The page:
The phrase “relational holiness” is intriguing. Wesleyan authors Steve Martyn and Virginia Todd Holeman offer a definition:
We believe that relational holiness is revealed in how one relates to God, in how one manages one’s emotional reactions, and in how one relates to others, especially during difficult interpersonal exchanges. The hallmarks of relational holiness include a vibrant and deepening relationship with God, a greater ability to identify and manage intense negative emotions, and an expanded capacity to respect thoughtfully, rather than react automatically, to others in the midst of intense emotional exchanges. . . . work in these three areas deepens one’s capacity for relational holiness and that interpersonal problems may arise when one of these components is out of whack (Theology for Better Counseling, 84).
They are on to something here.
I have observed something in my years of living. You can be diligent in the exercise of the spiritual disciplines, but neglect the pressing needs of friends and family. You may be a productive Christian activist, but be a demanding and difficult person to get along with (i.e., a jerk). You might be a scholar in Christian spirituality, but socially and emotionally maladapted. You can be a trained Christian counselor, yet be very proud and prickly as a person. You might be a preacher who delivers stirring messages, but are deeply afraid of relational intimacy with others. The list goes on.
Too often within evangelical sub-cultures, sin is viewed as externally observable bad behaviors. Scripture does portrays sin as bad behavior. Yet, we are not quick to describe sin as “loving others poorly.” A failure in relational holiness might be described as a failure to put the “greatest and foremost commandments” (Matt. 22:37-40) into practice. Perhaps at the center of relational holiness is the ability to love others well–especially when life is not going so well.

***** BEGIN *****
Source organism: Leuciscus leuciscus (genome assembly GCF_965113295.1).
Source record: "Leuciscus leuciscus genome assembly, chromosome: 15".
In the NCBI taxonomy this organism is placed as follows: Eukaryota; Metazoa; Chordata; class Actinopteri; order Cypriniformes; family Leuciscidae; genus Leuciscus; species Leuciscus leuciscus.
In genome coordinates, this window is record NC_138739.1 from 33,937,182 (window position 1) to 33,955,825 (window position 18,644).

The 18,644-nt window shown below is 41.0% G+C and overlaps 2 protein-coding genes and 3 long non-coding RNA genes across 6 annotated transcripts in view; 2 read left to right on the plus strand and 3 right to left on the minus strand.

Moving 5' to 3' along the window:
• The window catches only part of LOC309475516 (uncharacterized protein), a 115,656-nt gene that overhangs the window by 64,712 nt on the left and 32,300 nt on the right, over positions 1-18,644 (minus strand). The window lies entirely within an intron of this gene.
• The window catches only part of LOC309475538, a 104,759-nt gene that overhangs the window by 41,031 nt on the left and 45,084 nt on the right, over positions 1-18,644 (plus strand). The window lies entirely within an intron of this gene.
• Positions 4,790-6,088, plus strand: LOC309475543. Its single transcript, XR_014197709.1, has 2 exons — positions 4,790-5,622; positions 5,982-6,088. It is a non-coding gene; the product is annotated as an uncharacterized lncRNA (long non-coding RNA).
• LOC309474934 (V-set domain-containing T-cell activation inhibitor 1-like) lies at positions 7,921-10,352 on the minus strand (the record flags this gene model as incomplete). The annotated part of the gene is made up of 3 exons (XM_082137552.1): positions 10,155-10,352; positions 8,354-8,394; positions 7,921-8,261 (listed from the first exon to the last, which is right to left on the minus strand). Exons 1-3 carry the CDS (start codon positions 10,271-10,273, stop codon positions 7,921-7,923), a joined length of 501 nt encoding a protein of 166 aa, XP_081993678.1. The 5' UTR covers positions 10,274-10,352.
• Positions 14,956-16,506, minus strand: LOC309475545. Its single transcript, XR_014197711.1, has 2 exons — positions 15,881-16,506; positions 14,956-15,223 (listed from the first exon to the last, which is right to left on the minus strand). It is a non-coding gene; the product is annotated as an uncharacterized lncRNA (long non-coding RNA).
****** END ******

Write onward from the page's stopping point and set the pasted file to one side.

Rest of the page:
Maybe too, relational holiness means, “don’t be self-focused, but be others’-focused” (Phil. 2:4 PAR). What does it mean to be “self-focused”? In short, it is a subtle, sophisticated, and often rationalized selfishness. Self-focus occurs when: we become the heros of our own stories, or clowns who navigate life through humor, or victims who blame everybody else for their problems, or cynics who see through everything, yet believe in nothing. Relational holiness wrestles with the question: How do I come across to others, especially my Christian brothers and sisters in community? Relational holiness is also concerned with: How do I become beautiful? How do I live out the beauty of holiness? How does my Christian community (i.e., small group) “provoke” me to love (Heb. 10:24)? How does my small group help me become less self-focused as a person?
If ever a revival is to occur in American Christianity, my heart’s desire would be to see an lasting overflow of relational holiness in our churches and para-church organizations.